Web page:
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One Breach = $1 Million To $53 Million In Damages Per Year, Report Says

New Ponemon report studies real attack cases and their financial fallout; new Digital Forensics Association study tallies five-year public breach data

Organizations are getting hit by at least one successful attack per week, and the annualized cost to their bottom lines from the attacks ranged from $1 million to $53 million per year, according to a newly published benchmark study of 45 U.S. organizations hit by data breaches.

The independent Ponemon Institute's "The First Annual Cost of Cyber Crime Study" (PDF), which was sponsored by ArcSight, showed a median cost of $3.8 million for an attack per year, a price tag that includes everything from detection, investigation, containment, and recovery to any post-response operations. "Information theft was still the highest consequence -- the type of information [stolen] ranged from a data breach of people's [information] to intellectual property and source code," says Larry Ponemon, CEO of the Ponemon Institute. "We found that detection and discovery are the most expensive [elements]."

And a separate report called "The Leaking Vault" (PDF) released today by the Digital Forensics Association found that among the 2,807 publicly disclosed data breaches worldwide during the past five years, the cost to the victim firms as well as those whose information was exposed came to whopping $139 billion.

The Digital Forensics Association report says nearly half of all of the reported breaches came from a laptop, which in 95 percent of the cases is stolen. But actual hacks accounted for the most stolen records during 2005 to 2009, with 327 million of the 721.9 million covered in the report, even though hacks accounted for only about 16 percent of the data breaches.

Ponemon found that Web-borne attacks, malicious code, and malicious insiders are the most costly types of attacks, making up more than 90 percent of all cybercrime costs per organization per year: A Web-based attack costs $143,209; malicious code, $124,083; and malicious insiders, $100,300. "If you look at the actual attacks, they were found most frequently as viruses, worms, and Trojans," Ponemon says. "But in terms of each individual attack ... a SQL injection is more expensive on attack-by-attack basis."

Interestingly, botnets made up only 8 percent of the attacks, with a price tag of about $1,627. But that number could be conservative given some of the unknowns about the origins of the attacks, Ponemon says. "We think those numbers are conservative," he says. "My gut feeling is they are really more expensive."

Nearly half of all breach costs occur in detection and recovery, and the average number of days to recover and resolve from an attack was 14 days, with a cost of $17,696 per day, according to the report. But when an attack comes from a malicious insider, it takes 42 or more days to resolve.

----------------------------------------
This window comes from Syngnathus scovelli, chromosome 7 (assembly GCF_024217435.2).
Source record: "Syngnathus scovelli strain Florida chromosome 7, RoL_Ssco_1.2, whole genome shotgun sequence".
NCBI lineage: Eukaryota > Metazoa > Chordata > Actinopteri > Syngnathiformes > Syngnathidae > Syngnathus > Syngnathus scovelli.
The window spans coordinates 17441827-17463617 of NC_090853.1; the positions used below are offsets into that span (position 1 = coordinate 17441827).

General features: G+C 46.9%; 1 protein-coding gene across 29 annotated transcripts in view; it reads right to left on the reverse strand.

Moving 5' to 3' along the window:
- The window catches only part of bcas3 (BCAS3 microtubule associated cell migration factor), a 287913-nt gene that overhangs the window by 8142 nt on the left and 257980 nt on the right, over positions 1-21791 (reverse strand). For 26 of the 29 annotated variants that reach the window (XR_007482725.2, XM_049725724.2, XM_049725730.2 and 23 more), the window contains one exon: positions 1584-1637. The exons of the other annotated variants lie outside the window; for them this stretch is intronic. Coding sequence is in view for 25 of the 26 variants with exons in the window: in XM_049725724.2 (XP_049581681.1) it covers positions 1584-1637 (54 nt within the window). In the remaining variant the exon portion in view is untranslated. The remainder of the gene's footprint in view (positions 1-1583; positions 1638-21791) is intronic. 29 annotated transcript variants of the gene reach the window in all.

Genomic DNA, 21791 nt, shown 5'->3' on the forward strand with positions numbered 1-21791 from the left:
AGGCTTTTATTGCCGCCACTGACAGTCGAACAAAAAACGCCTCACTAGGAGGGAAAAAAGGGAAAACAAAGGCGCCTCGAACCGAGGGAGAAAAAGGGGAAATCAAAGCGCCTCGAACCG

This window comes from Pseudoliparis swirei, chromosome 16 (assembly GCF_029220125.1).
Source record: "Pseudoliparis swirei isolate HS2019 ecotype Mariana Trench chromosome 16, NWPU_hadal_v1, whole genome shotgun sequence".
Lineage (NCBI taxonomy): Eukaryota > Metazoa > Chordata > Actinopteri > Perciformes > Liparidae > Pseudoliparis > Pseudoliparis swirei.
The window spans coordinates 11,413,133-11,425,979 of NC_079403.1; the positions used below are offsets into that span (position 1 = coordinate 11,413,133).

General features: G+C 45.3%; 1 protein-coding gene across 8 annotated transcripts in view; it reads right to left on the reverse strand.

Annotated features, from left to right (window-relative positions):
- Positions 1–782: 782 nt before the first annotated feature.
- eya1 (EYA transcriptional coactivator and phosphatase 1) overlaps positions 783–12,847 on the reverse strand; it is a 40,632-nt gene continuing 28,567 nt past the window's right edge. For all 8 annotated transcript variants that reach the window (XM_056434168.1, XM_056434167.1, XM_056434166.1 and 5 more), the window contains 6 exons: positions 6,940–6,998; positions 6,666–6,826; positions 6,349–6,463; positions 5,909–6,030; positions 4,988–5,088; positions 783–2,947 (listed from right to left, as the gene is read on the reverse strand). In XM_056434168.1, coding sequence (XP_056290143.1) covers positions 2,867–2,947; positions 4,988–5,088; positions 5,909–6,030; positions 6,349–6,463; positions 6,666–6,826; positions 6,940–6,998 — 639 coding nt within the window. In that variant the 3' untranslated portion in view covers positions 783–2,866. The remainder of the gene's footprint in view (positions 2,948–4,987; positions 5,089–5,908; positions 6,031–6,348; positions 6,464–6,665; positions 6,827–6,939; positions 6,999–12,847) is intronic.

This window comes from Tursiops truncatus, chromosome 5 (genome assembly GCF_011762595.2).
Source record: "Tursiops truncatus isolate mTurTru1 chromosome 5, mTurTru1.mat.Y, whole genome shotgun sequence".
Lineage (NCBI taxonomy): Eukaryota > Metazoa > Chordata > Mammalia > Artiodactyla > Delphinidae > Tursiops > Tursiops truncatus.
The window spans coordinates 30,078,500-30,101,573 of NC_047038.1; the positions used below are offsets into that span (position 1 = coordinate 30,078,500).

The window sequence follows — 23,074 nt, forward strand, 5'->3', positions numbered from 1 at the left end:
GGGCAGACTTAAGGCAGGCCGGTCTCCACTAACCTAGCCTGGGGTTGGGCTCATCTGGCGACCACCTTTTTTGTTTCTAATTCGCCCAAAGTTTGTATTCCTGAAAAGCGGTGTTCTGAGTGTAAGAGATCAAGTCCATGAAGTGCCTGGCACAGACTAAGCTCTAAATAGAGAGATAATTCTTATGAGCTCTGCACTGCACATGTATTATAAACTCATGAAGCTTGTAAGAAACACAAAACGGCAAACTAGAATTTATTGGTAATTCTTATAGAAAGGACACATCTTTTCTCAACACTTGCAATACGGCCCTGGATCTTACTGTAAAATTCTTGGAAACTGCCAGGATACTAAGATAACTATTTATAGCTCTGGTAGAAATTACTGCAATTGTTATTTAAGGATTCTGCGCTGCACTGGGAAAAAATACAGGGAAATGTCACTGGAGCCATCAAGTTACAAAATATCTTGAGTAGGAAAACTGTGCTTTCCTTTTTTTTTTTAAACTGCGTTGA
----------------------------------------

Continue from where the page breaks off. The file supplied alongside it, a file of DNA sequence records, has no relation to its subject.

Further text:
"It seemed that the majority of the 45 organizations were random and haphazard in their approach" to the problem, Ponemon says. "They didn't have the right tools or technologies, and they didn't know what kinds of threats there were and that the actual attacks were happening" until afterward. One finding in the report gave a nod to SEIM tools: Organizations with a SIEM solution incurred 24 percent less costs of the breach than those that did not.

Meanwhile, the Digital Forensics Association report found when data breaches occurred due to an insider issue, it was more than twice as likely to be inadvertent. Outside breaches were the cause of 48 percent of the incidents, and third parties, 16 percent.

It also found a similar trend in the attack vectors that Ponemon's data shows, with malware leading the attacks (25 percent), followed by SQL injection, (24 percent). Stolen or abused credentials were used in 16 percent of the breaches.

Social security numbers are the most commonly compromised form of data, with 69 percent of the breaches during the five-year period exposing SSNs, followed by credit cards, with 14 percent. But the credit-card data point is a bit tricky, the report says: "That low number is deceiving, however, given the impact of the 328.1 million records disclosed. This one data element accounted for 45 percent of the records in the study. Clearly, this is a desirable target for data thieves," the report says. "If we added the SSN and credit card records together, it would account for 80 percent of the records."

Have a comment on this story? Please click "Discuss" below. If you'd like to contact Dark Reading's editors directly, send us a message.

Kelly Jackson Higgins is the Executive Editor of Dark Reading. She is an award-winning veteran technology and business journalist with more than two decades of experience in reporting and editing for various publications, including Network Computing, Secure Enterprise ... View Full Bio

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